Shona Heath's design for Tim Walker show reflects their decades-long collaboration
Set designer Shona Heath's exhibition design for the Tim Walker exhibition at London's V&A reflects the many outlandish sets she has created for the fashion photographer.
Each of the eight spaces in the exhibition, called Tim Walker: Wonderful Things, has been designed in wildly varying styles by set designer and collaborator Shona Heath, from a clinical white box to a chintzy pink bedroom complete with TV.
Visitors enter the exhibition under plastic bubbles that spell out its name, with coloured lights illuminating the dark entrance space. A swirly blue and brown carpet marks the way.
The first room is a long white space with a shiny white floor and a bright-white lightbox running the length of the ceiling. Stylised white paint appears to be dripping from the corners of the room.
The adjoining room at the end of the space, the Chapel of Nudes, is finished with peach-coloured plaster walls, brown curtains and wall-sconces with fabric lampshades.
An upholstered pink sofa and wood sofa stands at the centre of the space.
Walker has themed the exhibition around certain objects from the museum's collection which have inspired his work over the years. These pieces are dotted throughout, providing a foil to the photography and Heath's designs.
The pair have worked together on fashion shoots for titles such as Vogue, Love and W for more than two decades, before collaborating on the exhibition.
"Designing an exhibition is so different – I had no idea," Heath told Dezeen. "Working with the public and visitors throws up all sorts of health and safety challenges that in the end effect the creative."
"I was having to fight for more creative solutions to each dead-end, and I suppose that in the end has made for more deeper problem solving of a different kind," she continued.
"The best bit for me on a shoot is when we jumble it all up, change our minds in real time and start to freestyle, this can't happen in an exhibition."
The next room in the exhibition, called Illuminations, features a gothic-style embossed wall.
Vaulted buttresses and stained glass windows reference medieval illuminated manuscripts and glass found in the museum's collections.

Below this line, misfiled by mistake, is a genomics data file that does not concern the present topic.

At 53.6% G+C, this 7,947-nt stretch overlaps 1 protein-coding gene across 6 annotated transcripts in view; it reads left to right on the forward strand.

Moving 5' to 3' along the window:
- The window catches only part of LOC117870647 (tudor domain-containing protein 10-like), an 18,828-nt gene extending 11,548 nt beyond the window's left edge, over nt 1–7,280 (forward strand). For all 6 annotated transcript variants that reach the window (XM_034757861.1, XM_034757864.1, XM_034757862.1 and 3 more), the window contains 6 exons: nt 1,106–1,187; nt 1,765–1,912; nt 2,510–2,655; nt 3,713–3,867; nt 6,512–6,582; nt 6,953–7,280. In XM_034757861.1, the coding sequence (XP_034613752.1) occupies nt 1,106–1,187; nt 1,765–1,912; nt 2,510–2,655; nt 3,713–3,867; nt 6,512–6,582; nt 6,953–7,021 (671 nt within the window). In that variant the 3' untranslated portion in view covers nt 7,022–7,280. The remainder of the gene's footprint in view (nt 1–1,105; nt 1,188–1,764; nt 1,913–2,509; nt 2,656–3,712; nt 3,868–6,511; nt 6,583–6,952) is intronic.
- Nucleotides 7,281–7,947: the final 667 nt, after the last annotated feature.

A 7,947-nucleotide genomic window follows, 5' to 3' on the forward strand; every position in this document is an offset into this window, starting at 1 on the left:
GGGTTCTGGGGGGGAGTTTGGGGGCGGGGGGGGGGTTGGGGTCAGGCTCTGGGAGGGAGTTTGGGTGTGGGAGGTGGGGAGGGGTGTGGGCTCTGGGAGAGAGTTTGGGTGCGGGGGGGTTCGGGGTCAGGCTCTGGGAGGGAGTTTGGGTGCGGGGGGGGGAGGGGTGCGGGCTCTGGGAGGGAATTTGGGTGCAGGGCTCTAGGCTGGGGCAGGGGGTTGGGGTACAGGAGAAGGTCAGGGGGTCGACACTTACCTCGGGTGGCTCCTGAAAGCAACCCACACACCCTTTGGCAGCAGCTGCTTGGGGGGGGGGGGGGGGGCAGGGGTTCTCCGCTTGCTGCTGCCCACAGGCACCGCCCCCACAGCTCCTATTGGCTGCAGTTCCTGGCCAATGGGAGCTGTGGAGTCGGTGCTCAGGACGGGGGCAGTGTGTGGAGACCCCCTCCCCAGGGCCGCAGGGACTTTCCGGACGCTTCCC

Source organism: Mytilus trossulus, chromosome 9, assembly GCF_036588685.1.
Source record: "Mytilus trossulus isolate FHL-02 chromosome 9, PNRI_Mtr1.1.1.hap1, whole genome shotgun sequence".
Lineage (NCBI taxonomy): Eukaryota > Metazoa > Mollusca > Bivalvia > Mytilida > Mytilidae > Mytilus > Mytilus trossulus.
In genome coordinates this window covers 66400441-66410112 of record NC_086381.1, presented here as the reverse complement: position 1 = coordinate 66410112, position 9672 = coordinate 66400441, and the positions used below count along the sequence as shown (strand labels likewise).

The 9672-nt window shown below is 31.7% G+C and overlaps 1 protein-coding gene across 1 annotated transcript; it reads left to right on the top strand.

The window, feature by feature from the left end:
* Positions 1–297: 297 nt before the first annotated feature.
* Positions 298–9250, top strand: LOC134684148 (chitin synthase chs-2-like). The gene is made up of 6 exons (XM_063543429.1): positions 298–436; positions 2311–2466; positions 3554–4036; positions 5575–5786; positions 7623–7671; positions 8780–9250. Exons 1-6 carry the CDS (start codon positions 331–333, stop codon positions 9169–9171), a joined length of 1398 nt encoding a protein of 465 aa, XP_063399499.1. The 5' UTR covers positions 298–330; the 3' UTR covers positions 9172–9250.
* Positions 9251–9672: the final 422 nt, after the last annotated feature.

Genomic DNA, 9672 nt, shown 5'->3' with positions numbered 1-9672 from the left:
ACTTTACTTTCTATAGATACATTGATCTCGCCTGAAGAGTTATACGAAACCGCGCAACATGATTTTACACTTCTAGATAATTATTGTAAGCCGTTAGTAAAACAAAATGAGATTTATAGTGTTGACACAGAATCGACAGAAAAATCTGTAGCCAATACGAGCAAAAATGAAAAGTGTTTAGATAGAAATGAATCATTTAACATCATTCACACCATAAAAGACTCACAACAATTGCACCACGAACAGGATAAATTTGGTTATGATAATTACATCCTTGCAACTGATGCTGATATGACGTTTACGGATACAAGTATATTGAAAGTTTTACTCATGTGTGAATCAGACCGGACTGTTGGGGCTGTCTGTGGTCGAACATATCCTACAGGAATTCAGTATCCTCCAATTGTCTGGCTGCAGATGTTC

One corner of the room features a green-suede-covered undulating cabinet that houses a small display on illustrator Aubrey Beardsley, an influence on Walker's work.
The following room is a clinical, off-white, lacquered box with a lightbox ceiling set slightly away from the walls to allow a small shadow around its perimeter.
The chintzy pink lounge follows, with 1970s floral wallpaper, a baby-pink staircase in one corner and framed photographs illuminated by picture lights.
The room also features a plush bright-pink carpet and a TV enclosed in a box papered with the same wallpaper.
"To wrap up the pictures that I have worked on and love with another layer of storytelling, it has made me dig deeper for inspiration and meanings," said Heath. "I have challenged myself more."
The lounge leads to a dark, high-ceiled space decorated with fantastical creatures, such as a twisting illuminated tree and a dragon that looms down from the ceiling.
The adjacent corner is papered with wallpaper that depicts clouds, with one wall punctured with convex peepholes.
The next space celebrates curators and conservators. The fabric coverings that protect clothes in museum stores are hung from the ceiling like sculptures.
A neon yellow, classical pediment doorway provides the next niche, with yellow and blue silk tasselled curtains held with tiebacks, and a fireplace adorned with ceramics.
Before exiting the exhibition, visitors walk past a padded semi-circular structure which functions as a gallery for Walker's photographs of models posing in a similar padded set, and some two-metre-high scrapbooks.
"For me, beauty is everything," said Walker. "I'm interested in breaking down the boundaries that society has created, to enable more varied types of beauty and the wonderful diversity of humanity to be celebrated," he added.
"The V&A has always been a palace of dreams – it's the most inspiring place in the world. The museum's collection is so wide and eclectic, and I think that's why it resonates with me so much."
Last year, designer Yinka Ilori applied his graphic, colourful style to the exhibition design of Get Up, Stand Up Now, a show at London's Somerset House that celebrated 50 years of black creativity in the UK.
Tim Walker: Wonderful Things is on show at the V&A until 8 March 2020.
Photography courtesy of the V&A.